I am hoping that by writing them down and sharing them, I might stick to one or two of these at least past Valentine's Day.
1. Sew at least once every week
2. UFOs - Finish at least two of my unfinished quilts, and finish my pants, dress, and the other stuff on the back of the laundry room door.
I'm so happy to bring you the second instalment in this series of conversations with our favourite designers. I remember my excitement the first time I saw Carolyn Friedlander's fabric. Everything about it appealed to me. It was finely detailed, looked like it had been drawn at a drafting table, it was uniquely cartographic, (and being a former geographer, maps are my favourite language) and it reflected her architecture roots, without looking like a blueprint.
Carolyn's style has grown and evolved but these elements remain. She's a master at blending deep intense colour with stark and pale prints. She also has a singular style for mixing hues.
There is something else that I really appreciate about Carolyn. Like many designers she demonstrates her amazing attention to detail, but in her case, this has extended to an appreciation for "slow sewing" and her influence has been spreading. Her book, Savour Each Stitch, and Slow Sewing Studio projects reflect this.
Here are Carolyn's engaging answers to my questions. And, a lovely surprise...
I love great design, especially surface design. I have an enduring curiosity and love for well executed colour and pattern. It's fabric is a muse for me or the creative "spark" in my sewing. The designers whose fabric you see at Fabric Spark are all super talented, inventive, and have the ability to get our imaginations firing because of their work.
Hello Designers! is a chance to get to know some of them a little better. I started by reaching out to one of my all time favourite fabric designers, Rashida Coleman-Hale. She very generously agreed to answer a few questions designed to give us a little more insight into how she works and who she is.
You can tell from her responses that she is charming, dedicated to her art, has a great sense of humour, and is generous (look how much time she spent on this!). Please read through to the end where I've posted some of my favourites of hers, and the reasons you will always find lots of her fabric at Fabric Spark.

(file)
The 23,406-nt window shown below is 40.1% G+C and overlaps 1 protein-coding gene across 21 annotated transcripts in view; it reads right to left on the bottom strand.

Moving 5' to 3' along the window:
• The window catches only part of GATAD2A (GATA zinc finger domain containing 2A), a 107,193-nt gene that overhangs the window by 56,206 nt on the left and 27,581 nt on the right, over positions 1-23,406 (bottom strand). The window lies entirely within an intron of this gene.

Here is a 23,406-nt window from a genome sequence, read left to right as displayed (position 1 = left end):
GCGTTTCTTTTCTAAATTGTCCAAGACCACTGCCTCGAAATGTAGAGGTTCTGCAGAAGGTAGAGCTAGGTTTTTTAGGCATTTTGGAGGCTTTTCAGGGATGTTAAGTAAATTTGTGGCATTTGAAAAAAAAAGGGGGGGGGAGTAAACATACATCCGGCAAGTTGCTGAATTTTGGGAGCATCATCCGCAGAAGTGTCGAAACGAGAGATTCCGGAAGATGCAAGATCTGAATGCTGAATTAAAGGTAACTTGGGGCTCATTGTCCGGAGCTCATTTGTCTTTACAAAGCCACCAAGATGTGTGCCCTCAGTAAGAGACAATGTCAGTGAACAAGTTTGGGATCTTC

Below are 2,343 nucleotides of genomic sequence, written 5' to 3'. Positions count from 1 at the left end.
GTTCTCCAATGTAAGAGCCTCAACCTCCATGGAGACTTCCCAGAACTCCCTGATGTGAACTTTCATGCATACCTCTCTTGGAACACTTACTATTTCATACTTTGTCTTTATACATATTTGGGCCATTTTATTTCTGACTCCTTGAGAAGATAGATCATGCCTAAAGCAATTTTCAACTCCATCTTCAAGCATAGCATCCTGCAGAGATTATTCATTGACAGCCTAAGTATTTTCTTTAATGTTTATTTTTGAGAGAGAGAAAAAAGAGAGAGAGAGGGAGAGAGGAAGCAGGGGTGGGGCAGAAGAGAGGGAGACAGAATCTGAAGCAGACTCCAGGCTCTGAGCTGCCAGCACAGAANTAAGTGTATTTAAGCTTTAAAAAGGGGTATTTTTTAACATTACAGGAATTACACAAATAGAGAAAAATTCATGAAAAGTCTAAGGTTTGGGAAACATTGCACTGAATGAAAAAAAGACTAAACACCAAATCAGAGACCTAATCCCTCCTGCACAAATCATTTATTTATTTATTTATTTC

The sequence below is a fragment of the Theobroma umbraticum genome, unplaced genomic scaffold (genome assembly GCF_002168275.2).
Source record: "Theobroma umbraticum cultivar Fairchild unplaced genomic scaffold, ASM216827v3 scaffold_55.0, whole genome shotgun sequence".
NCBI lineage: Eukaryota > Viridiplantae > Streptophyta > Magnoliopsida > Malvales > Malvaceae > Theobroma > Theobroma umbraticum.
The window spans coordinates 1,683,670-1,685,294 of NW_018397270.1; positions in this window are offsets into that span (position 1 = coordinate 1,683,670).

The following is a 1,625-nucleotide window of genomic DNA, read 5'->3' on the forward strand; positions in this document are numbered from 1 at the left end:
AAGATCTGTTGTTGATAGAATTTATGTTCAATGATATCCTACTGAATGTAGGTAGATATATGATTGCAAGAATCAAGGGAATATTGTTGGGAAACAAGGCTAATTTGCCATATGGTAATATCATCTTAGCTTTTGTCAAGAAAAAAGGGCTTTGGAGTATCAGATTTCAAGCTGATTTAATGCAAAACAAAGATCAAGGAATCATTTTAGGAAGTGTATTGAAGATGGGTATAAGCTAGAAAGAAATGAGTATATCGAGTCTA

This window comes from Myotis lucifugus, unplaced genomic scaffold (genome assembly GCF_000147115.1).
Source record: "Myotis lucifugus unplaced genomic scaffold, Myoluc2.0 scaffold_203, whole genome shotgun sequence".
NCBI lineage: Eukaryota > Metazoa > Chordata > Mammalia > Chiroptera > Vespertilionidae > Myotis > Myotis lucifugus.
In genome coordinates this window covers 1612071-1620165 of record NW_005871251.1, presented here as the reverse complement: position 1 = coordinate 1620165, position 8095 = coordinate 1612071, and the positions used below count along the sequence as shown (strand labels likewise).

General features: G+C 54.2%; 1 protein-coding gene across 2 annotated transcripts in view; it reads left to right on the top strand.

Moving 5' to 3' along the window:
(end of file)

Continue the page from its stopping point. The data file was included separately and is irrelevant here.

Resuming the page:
Click to read more!
We have opened our big beautiful new sewing space and we are launching Open Sewing sessions on Wed. and on the first and third Wed of every month we are going to have "Sewing with a coach". Bring your project and your sewing machine and get tips, problem solve, share ideas and get unstuck from a problem with the talented, friendly, and expert Shirley Dawson.
Shirley is our sewing coach in residence starting April 5th and on the first and third Wed of each month following.
One of the nicest things to happen to fabric design in the last many years is the use of the full width. Selvedge to selvedge design means you have no "horizontal repeats" in the fabric. Japanese designers have been doing this for a long time (think Echino, Nani Iro, Koseki Suzuko. We're seeing more and more of it in North American modern fabric design, with Jane Sassaman and V and Co exploring ombres last year, and several of the Art Gallery designers adding a border print to their collections.
This season Melody Miller channeled her Japanese influences (she used to design for Kokka fabrics) and created "Confetti" in three beautiful colours for her Jubilee collection. These prints are striking and start you thinking about your patterns in totally different ways. Iron out the fold from the bolt and lay out your pattern pieces horizontally instead of vertically to take advantage of the fabric pattern and you're cooking. You can use a really simple pattern and let the fabric do all the work. The sample in the picture is from Melody's booth and has a great vintage vibe, but you could also make a simple shift dress or little a-line sleeveless for summer and the colour bands would create an excellent profile.
Lots of fabric inspiration this winter!